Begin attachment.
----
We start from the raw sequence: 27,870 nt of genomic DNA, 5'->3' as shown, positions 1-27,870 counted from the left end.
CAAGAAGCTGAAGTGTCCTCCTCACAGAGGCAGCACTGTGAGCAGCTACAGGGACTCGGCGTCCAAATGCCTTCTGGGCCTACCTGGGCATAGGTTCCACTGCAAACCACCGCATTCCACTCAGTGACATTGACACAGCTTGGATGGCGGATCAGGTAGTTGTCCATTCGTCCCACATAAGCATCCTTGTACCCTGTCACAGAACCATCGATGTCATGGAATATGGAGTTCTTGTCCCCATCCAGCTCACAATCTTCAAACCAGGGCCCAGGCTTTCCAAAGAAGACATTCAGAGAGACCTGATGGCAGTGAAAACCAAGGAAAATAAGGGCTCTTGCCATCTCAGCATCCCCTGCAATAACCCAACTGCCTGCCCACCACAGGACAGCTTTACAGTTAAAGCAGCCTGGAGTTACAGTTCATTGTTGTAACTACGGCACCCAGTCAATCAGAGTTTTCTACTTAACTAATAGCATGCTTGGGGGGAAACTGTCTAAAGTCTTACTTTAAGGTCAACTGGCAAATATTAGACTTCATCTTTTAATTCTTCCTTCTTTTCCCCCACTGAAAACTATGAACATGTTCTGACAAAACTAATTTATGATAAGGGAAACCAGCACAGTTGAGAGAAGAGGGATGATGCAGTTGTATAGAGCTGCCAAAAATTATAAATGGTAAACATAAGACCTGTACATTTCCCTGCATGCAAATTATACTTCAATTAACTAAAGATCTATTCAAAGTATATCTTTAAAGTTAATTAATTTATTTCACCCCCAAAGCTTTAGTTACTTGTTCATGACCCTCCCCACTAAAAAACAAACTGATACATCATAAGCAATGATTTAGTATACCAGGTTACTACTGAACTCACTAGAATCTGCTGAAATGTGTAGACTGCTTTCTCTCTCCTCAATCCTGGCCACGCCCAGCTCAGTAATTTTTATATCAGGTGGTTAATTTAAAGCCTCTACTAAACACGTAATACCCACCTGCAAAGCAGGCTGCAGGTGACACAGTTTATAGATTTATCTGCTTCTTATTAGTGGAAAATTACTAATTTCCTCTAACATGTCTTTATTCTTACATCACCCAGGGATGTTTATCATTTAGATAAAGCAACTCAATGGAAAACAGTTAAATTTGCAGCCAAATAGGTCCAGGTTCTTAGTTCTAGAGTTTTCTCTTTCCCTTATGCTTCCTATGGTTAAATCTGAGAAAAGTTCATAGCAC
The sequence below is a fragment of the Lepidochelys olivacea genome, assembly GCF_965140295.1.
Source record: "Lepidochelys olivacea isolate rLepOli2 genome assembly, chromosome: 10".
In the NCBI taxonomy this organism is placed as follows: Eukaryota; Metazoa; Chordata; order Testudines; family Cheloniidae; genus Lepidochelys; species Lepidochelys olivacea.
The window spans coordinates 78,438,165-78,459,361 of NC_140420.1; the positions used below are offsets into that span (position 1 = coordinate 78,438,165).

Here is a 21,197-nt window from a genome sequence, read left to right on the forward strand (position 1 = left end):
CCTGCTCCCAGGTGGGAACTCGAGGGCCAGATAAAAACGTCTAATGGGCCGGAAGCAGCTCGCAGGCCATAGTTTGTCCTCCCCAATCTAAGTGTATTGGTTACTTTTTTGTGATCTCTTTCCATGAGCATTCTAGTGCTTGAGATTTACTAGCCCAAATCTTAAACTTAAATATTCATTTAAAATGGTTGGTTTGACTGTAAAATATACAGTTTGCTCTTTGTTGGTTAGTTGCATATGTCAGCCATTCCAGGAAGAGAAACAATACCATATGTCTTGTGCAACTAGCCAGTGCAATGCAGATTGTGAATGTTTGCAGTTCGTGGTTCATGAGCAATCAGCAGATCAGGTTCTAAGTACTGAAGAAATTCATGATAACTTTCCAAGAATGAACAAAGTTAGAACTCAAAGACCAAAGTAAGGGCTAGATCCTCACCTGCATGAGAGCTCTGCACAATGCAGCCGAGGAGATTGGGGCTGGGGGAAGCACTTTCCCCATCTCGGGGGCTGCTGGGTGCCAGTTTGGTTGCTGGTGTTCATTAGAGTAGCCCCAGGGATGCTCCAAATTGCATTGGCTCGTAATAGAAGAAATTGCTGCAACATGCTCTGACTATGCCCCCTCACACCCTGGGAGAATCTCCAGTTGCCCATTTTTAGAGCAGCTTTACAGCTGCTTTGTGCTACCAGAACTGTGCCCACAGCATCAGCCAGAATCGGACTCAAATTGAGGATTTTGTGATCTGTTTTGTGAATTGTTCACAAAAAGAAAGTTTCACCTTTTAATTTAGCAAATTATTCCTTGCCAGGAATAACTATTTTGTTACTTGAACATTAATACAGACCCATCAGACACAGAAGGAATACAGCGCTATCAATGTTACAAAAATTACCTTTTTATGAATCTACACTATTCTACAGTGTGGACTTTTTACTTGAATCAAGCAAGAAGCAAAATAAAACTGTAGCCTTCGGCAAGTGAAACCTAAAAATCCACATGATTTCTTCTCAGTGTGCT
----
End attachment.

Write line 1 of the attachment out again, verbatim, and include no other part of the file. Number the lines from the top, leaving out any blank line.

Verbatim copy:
We start from the raw sequence: 27,870 nt of genomic DNA, 5'->3' as shown, positions 1-27,870 counted from the left end.